Know Your Surroundings

Written by  //  March 15, 2011  //  Retail Feasibility  //  No comments

Market Feasibility - Know Your Surroundings - Title

The first step in determining the market opportunity for retail land uses is to get an understanding of one’s surroundings. Key issues to pay attention to include the immediate context, competing projects / districts, transportation and access, and upcoming development trends. This analysis process will help determine the market voids currently unfulfilled in the local market.

Site / Neighbourhood Context

Site / neighbourhood visits should be done on foot and with great patience. Visit during the weekday, in the evenings and on weekends. Walk around the immediate neighbourhood to determine the following questions:

  • Is this project a trend setter or trend follower? Are we paving a new path or simply fitting into the existing context of the neighbourhood? Trend setting projects are inherently more risky.
  • How accessible is the site / neighbourhood in terms of pedestrian connections and road networks?
  • How much visibility does the area receive from passing vehicles and are any other buildings obscuring view angles?
  • What is the socio-economic status of the pedestrians that are currently found in the immediate neighbourhood?
  • Are there any other barriers or opportunities which could impact the site?

Competing Retail

Visit retail in nearby neighbourhoods to gain an understanding of the competitive market place. The number of locations to visit depends on the context, but generally a good rule of thumb is to see all developments in a 5 minute driving time and comparable retail beyond a 5 minute distance. In addition to viewing competing retail, it is also a good idea to see the best the market has to offer – the highest performing retail centres, the most vibrant streets, and the most successful mixed use projects. Strong observation skills are needed, paying careful attention to the people walking around the project. Key things to look for include:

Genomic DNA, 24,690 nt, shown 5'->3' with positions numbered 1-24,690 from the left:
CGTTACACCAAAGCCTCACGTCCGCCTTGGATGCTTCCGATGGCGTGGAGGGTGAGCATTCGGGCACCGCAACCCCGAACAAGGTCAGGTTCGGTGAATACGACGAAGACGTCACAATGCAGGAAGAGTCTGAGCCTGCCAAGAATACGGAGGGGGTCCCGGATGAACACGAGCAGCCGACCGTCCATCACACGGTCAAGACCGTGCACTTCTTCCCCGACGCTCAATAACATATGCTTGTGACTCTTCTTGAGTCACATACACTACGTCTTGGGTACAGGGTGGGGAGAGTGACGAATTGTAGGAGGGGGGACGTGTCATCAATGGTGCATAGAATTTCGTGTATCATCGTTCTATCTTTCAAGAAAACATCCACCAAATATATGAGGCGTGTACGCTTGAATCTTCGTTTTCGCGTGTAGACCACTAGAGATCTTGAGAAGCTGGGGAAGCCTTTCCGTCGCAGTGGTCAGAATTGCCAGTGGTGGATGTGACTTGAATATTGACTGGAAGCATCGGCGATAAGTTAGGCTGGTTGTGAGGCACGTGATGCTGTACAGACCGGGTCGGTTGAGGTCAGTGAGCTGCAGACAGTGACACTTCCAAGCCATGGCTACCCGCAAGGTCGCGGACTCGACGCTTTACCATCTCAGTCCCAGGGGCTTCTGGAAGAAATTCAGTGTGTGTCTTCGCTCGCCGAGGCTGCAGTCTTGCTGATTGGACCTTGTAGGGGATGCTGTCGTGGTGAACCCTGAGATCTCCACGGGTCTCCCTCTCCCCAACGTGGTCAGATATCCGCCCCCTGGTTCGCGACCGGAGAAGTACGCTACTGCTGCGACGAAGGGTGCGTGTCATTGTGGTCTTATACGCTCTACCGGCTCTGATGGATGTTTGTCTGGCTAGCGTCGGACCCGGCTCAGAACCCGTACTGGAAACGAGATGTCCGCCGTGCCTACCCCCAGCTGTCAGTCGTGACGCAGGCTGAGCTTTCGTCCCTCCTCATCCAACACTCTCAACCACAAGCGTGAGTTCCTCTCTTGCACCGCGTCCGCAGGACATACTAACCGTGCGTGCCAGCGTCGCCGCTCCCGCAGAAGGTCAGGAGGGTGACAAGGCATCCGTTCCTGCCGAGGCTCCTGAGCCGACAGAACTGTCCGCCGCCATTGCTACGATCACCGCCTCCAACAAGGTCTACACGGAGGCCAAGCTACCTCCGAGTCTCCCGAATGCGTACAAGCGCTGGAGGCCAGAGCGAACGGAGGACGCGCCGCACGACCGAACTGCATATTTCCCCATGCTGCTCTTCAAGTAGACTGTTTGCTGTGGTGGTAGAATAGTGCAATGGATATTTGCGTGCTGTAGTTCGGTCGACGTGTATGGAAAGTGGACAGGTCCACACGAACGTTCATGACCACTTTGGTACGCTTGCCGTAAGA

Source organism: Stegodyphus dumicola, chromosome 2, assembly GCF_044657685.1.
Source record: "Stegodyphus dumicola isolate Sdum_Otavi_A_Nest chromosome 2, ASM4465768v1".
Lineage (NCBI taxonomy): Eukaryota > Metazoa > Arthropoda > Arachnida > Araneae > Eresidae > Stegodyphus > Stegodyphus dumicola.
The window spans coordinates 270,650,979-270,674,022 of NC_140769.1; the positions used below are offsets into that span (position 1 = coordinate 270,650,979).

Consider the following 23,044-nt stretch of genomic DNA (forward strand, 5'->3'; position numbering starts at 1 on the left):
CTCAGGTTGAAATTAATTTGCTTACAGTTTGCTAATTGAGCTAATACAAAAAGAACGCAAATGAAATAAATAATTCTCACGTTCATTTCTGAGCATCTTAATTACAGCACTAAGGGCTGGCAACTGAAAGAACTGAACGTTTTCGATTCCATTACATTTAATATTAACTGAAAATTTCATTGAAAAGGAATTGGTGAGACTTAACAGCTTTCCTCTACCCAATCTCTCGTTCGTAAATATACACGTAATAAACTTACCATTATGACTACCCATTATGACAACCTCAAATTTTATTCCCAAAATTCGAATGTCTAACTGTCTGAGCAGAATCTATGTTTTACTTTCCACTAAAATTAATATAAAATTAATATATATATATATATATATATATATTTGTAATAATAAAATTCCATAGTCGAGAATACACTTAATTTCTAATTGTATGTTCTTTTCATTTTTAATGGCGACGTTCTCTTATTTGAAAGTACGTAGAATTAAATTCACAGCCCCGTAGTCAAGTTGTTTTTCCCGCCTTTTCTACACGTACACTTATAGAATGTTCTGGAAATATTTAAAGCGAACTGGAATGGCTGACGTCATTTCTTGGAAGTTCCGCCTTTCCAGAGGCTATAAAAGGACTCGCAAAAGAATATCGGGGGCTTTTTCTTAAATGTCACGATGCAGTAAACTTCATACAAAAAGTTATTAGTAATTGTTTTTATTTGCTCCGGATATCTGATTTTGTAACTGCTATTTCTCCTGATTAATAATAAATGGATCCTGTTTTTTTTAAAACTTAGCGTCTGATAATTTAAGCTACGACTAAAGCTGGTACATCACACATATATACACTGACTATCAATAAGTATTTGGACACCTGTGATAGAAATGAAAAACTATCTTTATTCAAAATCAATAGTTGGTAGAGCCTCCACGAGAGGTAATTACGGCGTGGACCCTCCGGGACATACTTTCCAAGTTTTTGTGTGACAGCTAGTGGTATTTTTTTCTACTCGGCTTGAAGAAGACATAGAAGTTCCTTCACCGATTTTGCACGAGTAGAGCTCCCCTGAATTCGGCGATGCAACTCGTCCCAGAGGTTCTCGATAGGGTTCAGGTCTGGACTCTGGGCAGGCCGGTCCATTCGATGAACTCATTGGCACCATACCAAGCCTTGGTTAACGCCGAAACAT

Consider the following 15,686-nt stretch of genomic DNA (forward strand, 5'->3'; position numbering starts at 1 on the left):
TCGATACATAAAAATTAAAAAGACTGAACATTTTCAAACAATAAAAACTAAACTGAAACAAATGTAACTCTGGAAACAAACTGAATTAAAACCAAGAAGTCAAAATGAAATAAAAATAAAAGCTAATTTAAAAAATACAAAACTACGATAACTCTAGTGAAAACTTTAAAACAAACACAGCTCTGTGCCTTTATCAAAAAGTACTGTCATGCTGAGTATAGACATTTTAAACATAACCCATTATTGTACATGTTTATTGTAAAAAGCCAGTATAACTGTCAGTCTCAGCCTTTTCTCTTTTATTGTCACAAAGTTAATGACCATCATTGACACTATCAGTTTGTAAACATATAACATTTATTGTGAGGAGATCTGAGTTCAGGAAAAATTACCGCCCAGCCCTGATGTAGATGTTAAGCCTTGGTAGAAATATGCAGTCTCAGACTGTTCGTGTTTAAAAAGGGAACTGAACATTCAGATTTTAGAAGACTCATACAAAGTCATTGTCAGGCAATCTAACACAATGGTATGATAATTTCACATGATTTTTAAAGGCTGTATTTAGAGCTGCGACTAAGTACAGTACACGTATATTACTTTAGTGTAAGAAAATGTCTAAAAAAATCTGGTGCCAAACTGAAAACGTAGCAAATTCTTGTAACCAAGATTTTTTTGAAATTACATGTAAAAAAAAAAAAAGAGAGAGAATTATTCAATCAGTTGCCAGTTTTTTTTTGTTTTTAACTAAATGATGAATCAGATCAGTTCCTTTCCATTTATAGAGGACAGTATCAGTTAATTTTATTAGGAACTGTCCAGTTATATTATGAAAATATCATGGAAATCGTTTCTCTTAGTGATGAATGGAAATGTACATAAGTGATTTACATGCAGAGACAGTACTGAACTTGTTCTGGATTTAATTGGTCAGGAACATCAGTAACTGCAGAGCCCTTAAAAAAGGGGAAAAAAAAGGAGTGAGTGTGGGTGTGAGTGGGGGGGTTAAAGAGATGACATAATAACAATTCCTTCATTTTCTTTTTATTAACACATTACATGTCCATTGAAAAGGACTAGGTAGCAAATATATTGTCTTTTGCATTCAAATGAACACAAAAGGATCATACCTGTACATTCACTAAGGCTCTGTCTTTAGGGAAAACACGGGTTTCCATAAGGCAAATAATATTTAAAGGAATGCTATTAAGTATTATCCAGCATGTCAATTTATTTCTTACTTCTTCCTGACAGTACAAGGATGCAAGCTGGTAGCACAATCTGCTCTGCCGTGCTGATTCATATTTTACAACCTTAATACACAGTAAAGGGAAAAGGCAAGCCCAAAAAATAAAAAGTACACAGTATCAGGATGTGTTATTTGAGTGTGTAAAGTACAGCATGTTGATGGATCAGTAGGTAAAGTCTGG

• Age, gender and ethnicity. Also look to see whether families with young children are prevalent.
  • Style of clothing and whether women are carrying luxury brand purses.
  • Whether visitors are carrying shopping bags or just window shopping. Do a rough tally for 50 shoppers for each location.
  • How busy individual stores are. Ask store staff some general questions about the types of people who shop and how busy it is compared to other locations.
  • The types of vehicles parked nearby and how many spots area available considering the time of day.
  • Record the brand names and determine whether the retail is value oriented, middle price point, or more premium.
  • Comment on the design elements, anchoring strategy and circulation system. These principles apply to both indoor enclosed retail centres and to outdoor retail streets.

After visiting a retail destination, your personal assessment should be cross-referenced with local experts such as leasing brokers. It is not necessary to get exact sales / rent figures to assess general performance (although this data is always excellent to have if it is obtainable).

Transportation and Access